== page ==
Mock orange (Philadelphus coronarius) is a deciduous shrub (it loses its leaves in the fall) that has a dense, rounded growth habit. It sports oval, serrated, dark green leaves. And it features showy, cup-shaped, four-petaled flowers in the late spring and early summer that stretch roughly 1 to 2 inches across. These flowers are very fragrant with a sweet scent, which is the primary reason many gardeners grow this shrub. The flowers are said to resemble orange blossoms, which is how the shrub got its common name of mock orange. They are rich with nectar that attracts butterflies and other pollinators. Mock orange shrubs have a fairly quick growth rate and can gain around 2 feet per year. They are best planted in the early fall but also can be planted in the spring.
|Botanical Name||Philadelphus coronarius|
|Common Names||Mock orange, mock orange shrub, sweet mock orange, English dogwood|
|Mature Size||10–12 ft. tall and wide|
|Sun Exposure||Full, partial|
|Soil Type||Loamy, moist, well-drained|
|Soil pH||Acidic, neutral|
|Bloom Time||Spring, summer|
|Hardiness Zones||4–8 (USDA)|
Mock Orange Care
Mock orange shrubs are at their most attractive in the spring. Unfortunately, they do not have much to offer during other times of the year and are not ornamental enough to qualify as specimen plants. But they can be planted in groups to form a loose privacy hedge for summer, and their blossoms are often used as cut flowers. Just make sure their planting site has good drainage, as being waterlogged is not something these shrubs can tolerate.
Maintenance is generally very simple for mock orange shrubs. They don’t often have issues with pests or diseases. And established shrubs will only need watering during periods of drought. Plan both to fertilize and prune your shrub annually.
These shrubs can grow in full sun to partial shade, meaning at least roughly four hours of direct sunlight on most days. They will generally bloom more profusely when planted in full sun.
Mock orange shrubs like organically rich soil. They can tolerate a wide range of soil types—including sandy, clay, and loamy soils—as long as they have good drainage. Moreover, they do best with an acidic to neutral soil pH.
These shrubs prefer moist but not soggy soil. They do have some drought tolerance once they’re established, but don’t let the soil completely dry out on them. Water mature shrubs during periods of drought, and water young shrubs to keep the soil lightly moist.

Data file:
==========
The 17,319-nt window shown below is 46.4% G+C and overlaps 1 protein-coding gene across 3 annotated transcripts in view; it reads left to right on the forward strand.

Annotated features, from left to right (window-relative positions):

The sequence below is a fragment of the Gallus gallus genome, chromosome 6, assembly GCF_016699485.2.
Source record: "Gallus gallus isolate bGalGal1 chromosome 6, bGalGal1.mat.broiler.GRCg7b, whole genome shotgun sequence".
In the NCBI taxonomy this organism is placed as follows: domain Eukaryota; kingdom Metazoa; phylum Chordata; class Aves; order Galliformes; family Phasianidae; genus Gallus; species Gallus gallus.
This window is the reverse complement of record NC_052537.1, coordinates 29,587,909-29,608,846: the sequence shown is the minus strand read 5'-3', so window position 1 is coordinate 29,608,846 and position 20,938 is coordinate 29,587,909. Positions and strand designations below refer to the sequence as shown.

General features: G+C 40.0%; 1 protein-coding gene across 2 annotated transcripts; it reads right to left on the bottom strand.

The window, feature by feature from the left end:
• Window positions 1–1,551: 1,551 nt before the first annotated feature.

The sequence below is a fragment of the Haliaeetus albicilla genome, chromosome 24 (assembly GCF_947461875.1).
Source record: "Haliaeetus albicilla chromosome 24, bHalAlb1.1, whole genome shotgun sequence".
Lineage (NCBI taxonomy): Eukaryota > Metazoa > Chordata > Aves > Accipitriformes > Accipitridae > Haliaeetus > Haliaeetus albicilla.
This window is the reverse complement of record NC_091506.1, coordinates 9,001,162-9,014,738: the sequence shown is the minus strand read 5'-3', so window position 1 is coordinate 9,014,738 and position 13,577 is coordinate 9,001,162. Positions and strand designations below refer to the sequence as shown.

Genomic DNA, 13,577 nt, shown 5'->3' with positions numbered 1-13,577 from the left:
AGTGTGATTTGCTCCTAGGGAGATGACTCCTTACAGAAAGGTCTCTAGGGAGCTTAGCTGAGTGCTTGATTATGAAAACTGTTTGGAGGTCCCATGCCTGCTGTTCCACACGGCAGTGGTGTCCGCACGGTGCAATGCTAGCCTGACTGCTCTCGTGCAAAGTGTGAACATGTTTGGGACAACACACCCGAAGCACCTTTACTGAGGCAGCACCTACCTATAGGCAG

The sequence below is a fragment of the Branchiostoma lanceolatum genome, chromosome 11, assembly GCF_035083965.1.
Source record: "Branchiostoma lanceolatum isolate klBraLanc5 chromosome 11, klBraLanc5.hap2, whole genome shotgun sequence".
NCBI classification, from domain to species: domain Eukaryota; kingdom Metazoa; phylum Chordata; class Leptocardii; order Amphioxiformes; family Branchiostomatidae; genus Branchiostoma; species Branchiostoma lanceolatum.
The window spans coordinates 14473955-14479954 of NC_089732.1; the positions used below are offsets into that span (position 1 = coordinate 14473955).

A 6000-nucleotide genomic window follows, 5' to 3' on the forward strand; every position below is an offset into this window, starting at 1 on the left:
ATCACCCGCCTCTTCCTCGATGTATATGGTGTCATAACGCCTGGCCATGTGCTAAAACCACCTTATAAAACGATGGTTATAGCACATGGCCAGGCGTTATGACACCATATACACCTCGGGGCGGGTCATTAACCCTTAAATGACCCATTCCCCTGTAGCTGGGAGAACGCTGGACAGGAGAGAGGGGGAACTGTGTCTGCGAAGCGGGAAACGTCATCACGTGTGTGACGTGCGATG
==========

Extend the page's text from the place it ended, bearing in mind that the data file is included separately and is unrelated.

Temperature and Humidity
Mock orange shrubs are hardy to the cold weather within their growing zones and typically don’t need winter protection. They will appreciate some extra water and protection from harsh afternoon sun in excessive heat. Humidity typically isn’t an issue for these plants.
Use compost, bark humus, or manure when planting mock orange. Then, for annual feedings in the late spring, add a layer of compost around the shrub, working it into the soil. Do not use a nitrogen-rich fertilizer. It can significantly increase leaf growth, which can hinder or even stop blossom growth.
Mock Orange Varieties
The fragrance is a major selling point for mock orange shrubs, but not all varieties are equally fragrant. Therefore, a good time to buy is when the shrub is in bloom at the nursery, so you can smell before you buy. Note that the flowers are most fragrant in the evening. There are many varieties of mock orange shrubs, including:
- 'Aurea': This variety is more compact than the main species plant, growing around 5 to 6 feet tall and wide, and it sports gold foliage in the spring.
- 'Blizzard': Particularly tolerant to cold weather, this variety only reaches around 5 feet high by 3 feet wide.
- 'Miniature Snowflake': This dwarf variety only grows to around 3 feet tall by 2 feet wide but produces especially fragrant double flowers (having extra petals).
- 'Snowbelle': Fragrant double flowers adorn this variety which only grows to around 4 feet tall and wide.
- 'Variegatus': This shrub reaches a maximum height of 6 feet and sports white and greenvariegated foliage.
Mock orange shrubs bloom on the prior year's growth. Therefore, to avoid missing out on flowers for the next year, prune the shrubs immediately after they're done blooming. On stems that have just finished flowering, prune off growth above where you see outer-facing buds. Also, prune off any dead, damaged, or poorly shaped branches.
As mock orange shrubs mature, they can become somewhat overgrown. At that point, you can cut the oldest one-third of the branches down to ground level at the time of your annual pruning. After three years of such pruning, the shrub should look healthier. For severely overgrown shrubs, prune all the branches to the ground in the spring. You won't enjoy blooms that year. But this rejuvenation pruning will soon have healthy new branches popping up from the shrub's base.
Why Plants Fail to Flower or Fruit. Clemson University Cooperative Extension.